Following from an initial period of theoretical research and design work, we assembled and built a very early stage scale model of a wave energy capture device. This was then tested in July 2014 in a flume with a calibrated wave machine.
Since that time we have worked extensively with the University of Plymouth, and have honed our design such that we now have a device made from waste materials. This has been corroborated both physically and in software.
We are now starting the process of optimisation and further design considerations, using extensive software modelling to be followed at the relevant time by practical in-tank testing.
Once the appropriate period of on-shore development is past, we will move to a trial deployment at a pre-defined site.
All research, development and testing in the marine renewables sector should be governed by the application of not just all suitable guidelines, but also by the necessary engineering knowledge.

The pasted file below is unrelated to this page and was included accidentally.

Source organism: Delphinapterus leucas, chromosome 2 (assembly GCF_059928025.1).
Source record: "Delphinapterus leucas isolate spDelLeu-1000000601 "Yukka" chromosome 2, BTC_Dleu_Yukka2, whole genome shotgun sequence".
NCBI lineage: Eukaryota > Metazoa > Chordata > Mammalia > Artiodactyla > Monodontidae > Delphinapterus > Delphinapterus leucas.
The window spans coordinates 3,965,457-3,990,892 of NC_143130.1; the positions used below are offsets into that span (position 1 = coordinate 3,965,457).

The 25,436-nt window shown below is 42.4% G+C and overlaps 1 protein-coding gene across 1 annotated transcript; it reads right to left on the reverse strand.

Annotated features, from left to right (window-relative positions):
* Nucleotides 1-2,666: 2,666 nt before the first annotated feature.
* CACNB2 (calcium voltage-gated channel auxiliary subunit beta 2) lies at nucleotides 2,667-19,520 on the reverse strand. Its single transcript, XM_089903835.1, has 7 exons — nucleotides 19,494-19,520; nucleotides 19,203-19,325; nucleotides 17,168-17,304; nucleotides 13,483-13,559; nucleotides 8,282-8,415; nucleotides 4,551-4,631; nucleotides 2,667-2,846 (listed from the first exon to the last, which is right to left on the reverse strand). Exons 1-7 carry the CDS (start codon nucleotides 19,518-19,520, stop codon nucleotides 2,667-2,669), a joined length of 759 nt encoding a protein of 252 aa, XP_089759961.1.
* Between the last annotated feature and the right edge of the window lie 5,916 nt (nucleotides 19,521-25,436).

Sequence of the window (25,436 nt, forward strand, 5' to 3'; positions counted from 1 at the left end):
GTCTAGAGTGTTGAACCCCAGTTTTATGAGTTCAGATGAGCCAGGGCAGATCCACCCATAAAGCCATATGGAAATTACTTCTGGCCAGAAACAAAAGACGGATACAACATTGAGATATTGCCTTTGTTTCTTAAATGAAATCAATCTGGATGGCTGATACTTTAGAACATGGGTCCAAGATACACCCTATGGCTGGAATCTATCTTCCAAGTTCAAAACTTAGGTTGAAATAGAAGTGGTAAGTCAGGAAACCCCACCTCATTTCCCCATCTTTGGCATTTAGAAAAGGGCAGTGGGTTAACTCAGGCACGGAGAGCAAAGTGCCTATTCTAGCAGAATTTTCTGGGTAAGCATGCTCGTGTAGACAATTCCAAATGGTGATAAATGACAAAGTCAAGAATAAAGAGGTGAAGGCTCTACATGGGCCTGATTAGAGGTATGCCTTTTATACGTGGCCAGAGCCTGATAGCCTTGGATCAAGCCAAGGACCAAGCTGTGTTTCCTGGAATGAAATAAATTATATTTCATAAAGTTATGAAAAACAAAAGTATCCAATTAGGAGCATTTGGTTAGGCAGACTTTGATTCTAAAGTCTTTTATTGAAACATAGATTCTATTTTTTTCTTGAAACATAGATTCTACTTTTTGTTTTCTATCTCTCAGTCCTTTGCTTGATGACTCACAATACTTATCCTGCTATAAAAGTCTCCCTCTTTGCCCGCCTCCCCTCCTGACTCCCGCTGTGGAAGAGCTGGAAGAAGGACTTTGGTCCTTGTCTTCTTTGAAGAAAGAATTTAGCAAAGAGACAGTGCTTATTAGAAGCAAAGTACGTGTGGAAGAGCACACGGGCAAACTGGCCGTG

We employ this methodology to ensure that our results can be verified by independent assessment where necessary, and to satisfy grant providers and other sources of financial support.
Of course, there would be little point in developing a device without input from organisations working in relevant sectors and countries. Thus, our design will be informed and underlain by their specific end-user focused requirements.
In so doing, we will ensure that the company is focused on client needs from a very early stage.